Tips to maintain strong bones - Prevent Osteoporosis
Your body is constantly breaking down old, worn-out bone and creating new bone. This natural balance is required to build strong, healthy bones. However, when the bone breaks down faster than it’s created, bone mineral density (BMD) declines, bones become weaker, and fracture risk increases.
Symptoms associated with Osteoporosis
Your gums can recede if your jaw is losing bone. Ask your dentist to screen for bone loss in the jaw.
Weaker grip strength
In a studyTrusted Source of postmenopausal women and overall bone mineral density, researchers found that low handgrip strength was linked to low bone mineral density. In addition, lower grip strength can increase your risk for falls.
Weak and brittle fingernails
Nail strength can signal bone health. But you should also take into consideration outside factors such as swimming, gardening, and other exercises that may affect your nails.
Loss of height
Compression fractures in the spine can cause a loss of height. This is one of the most noticeable symptoms of osteoporosis.
Fracture from a fall
A fracture is one of the most common signs of fragile bones. Fractures can occur with a fall or a minor movement such as stepping off a curb. Some osteoporosis fractures can even be triggered by a strong sneeze or cough.
Back or neck pain
Osteoporosis can cause compression fractures of the spine. These fractures can be very painful because the collapsed vertebrae may pinch the nerves that radiate out from the spinal cord. The pain symptoms can range from minor tenderness to debilitating pain.
Causes of Osteoporosis
The main cause of osteoporosis is bone loss due to a drop in your body’s estrogen levels. Estrogen is a hormone that helps build and maintain your bones. The most common cause of estrogen loss in women is menopause. Other causes include the following:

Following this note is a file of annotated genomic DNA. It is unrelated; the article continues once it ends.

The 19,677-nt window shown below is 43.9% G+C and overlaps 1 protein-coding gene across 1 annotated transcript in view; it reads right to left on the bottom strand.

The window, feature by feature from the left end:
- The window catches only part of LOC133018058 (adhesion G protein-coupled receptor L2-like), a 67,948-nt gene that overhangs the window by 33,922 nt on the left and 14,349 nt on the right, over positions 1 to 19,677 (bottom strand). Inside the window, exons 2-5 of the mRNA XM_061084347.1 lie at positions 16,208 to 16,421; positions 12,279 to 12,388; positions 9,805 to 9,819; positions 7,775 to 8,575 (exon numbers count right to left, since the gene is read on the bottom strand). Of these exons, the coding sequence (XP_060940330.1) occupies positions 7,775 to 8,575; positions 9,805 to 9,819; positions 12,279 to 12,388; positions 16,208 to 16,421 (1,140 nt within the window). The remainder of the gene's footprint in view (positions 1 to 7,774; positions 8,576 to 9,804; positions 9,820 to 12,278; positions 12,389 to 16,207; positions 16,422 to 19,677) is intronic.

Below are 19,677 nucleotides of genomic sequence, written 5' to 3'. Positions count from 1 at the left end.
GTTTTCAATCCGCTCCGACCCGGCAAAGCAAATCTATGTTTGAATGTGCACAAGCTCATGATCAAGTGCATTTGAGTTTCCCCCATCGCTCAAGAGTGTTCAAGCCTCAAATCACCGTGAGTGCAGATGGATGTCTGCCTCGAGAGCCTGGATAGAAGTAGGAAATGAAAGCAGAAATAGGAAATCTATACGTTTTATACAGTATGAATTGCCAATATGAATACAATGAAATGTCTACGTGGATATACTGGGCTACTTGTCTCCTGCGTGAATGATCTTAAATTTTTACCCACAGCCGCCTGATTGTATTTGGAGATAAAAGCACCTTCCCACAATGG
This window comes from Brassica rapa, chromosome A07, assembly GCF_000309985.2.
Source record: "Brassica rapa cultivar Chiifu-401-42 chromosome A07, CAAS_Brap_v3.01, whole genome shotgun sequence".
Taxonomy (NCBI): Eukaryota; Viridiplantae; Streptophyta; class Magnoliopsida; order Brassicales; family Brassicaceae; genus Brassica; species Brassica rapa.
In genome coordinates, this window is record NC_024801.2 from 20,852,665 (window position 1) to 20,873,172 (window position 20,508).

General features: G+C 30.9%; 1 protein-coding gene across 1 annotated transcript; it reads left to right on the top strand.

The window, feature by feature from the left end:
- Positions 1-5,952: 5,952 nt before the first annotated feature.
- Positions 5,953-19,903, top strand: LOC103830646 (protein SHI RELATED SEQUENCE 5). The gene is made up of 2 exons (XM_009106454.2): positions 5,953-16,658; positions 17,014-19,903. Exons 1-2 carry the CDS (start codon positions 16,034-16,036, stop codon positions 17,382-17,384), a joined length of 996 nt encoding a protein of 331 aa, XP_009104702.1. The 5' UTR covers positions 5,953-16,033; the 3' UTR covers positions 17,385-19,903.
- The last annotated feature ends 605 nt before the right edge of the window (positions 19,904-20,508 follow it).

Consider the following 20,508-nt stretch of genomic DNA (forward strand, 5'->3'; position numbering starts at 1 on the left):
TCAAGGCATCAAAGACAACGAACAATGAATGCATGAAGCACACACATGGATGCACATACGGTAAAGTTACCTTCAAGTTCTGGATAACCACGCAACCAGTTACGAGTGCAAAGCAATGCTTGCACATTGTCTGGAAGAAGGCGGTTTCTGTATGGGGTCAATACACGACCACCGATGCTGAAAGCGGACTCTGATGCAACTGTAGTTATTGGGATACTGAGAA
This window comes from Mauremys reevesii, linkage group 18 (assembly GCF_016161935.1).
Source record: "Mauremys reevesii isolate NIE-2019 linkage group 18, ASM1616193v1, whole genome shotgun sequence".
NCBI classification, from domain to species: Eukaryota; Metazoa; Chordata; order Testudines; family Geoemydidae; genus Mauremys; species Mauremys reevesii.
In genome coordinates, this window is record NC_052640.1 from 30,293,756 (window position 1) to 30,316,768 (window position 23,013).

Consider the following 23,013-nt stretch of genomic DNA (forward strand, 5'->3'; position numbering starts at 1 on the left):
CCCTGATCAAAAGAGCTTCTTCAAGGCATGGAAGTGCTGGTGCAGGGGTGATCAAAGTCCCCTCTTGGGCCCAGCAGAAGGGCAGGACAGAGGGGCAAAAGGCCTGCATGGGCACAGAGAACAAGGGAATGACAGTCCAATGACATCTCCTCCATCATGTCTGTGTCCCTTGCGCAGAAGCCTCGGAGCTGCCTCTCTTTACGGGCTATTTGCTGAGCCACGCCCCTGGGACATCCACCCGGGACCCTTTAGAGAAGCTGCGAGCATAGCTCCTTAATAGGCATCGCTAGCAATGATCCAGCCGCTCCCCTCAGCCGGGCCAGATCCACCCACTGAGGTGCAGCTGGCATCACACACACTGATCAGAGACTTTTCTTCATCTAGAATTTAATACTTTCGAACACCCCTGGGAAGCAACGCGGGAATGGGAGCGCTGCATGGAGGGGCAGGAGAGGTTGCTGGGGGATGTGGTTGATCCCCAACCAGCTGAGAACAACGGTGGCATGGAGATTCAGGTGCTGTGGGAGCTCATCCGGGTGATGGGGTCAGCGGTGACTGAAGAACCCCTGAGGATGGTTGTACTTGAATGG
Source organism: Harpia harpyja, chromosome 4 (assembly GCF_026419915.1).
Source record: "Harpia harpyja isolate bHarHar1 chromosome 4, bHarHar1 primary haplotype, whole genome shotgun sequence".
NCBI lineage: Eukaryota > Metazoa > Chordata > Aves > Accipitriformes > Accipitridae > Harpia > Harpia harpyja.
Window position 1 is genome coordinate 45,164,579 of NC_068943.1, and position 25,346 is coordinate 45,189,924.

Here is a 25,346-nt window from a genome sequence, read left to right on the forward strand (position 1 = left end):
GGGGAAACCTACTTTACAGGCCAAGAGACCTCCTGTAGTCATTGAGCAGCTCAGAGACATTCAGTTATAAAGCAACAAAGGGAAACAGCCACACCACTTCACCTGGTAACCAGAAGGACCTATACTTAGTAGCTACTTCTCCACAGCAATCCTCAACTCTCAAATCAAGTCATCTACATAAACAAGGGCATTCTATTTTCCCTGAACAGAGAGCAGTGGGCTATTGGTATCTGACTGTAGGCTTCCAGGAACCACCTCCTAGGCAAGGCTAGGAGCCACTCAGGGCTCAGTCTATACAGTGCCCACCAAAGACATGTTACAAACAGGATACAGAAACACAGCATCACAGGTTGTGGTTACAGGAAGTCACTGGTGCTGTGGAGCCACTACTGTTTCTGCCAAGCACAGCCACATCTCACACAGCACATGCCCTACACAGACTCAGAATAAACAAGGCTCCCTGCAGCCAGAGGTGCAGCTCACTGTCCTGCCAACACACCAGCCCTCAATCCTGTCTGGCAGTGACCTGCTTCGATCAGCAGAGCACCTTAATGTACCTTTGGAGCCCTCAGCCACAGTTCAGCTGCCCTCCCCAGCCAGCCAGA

Bone loss occurs faster as you age, as your body doesn’t replace bone tissue as quickly.
Diet & Lifestyle Choices:
If you don’t get enough calcium or vitamin D, you have a higher risk of bone loss. Smoking and heavy drinking also contribute.
Endocrine and hormonal diseases, gastrointestinal issues, certain cancers, anorexia, or HIV/AIDS can increase your osteoporosis risk.
How eating plants can help build strong bones?
Nutrient-packed fruits and vegetables, along with exercise, can help build and maintain strong bones. Exercise is one of the most effective ways to build bone density, or the measurement of the amount of minerals contained in a certain volume of bone. Exercise will also help decrease the risk of osteoporosis.
Here are five key nutrients to give your bones a boost and help them stay healthy and strong.
Calcium helps to build and protect bones. You want to aim for about 600 milligrams of calcium per day, which can easily be achieved on a plant-based diet.
Eating plants helps absorb calcium at a higher rate than if you got it from cow’s milk. Leafy green vegetables, like cooked broccoli, Brussels sprouts, kale, and collard greens are excellent sources and offer high absorption rates.
Vitamin D helps the body absorb calcium. Vitamin D comes from the sun, and about 15 minutes a day of direct sunlight on skin should give you enough vitamin D. However, having darker skin, living in the north, and even the winter season can all make it hard to get enough vitamin D from the sun alone. Fortified cereals, grains, bread, and soy or almond milk exist as options for providing vitamin D through diet, and vegan supplements are available and equally as beneficial.
Vitamin C is essential for making collagen, the protein that binds connective tissue in bones. Citrus fruits, tomatoes, peppers and other fruits and vegetables are excellent sources of vitamin C.
Vitamin K is thought to stimulate bone formation. You can find Vitamin K in the same foods that have an abundance of calcium, like dark leafy greens, beans, and soy products.
Potassium decreases the loss of calcium and increases the rate of bone building. Oranges, bananas, potatoes, and many other fruits, vegetables, and beans are all rich sources of potassium.
How can Chaya help?
Chaya is a Multi-Vitamin, Multi-Mineral and contains important Amino Acids and 22 Phytonutrients, which includes flavonoids. Some of the important vitamins and minerals in Chaya is Vitamin C, Calcium, Potassium and Vitamin K.
Chaya contains the following important vitamins and minerals necessary to improve bone strength:
- 10 x times more Vitamin C than an orange.
- 10 x times more Calcium than milk.
- 5 x Times more Potassium than a banana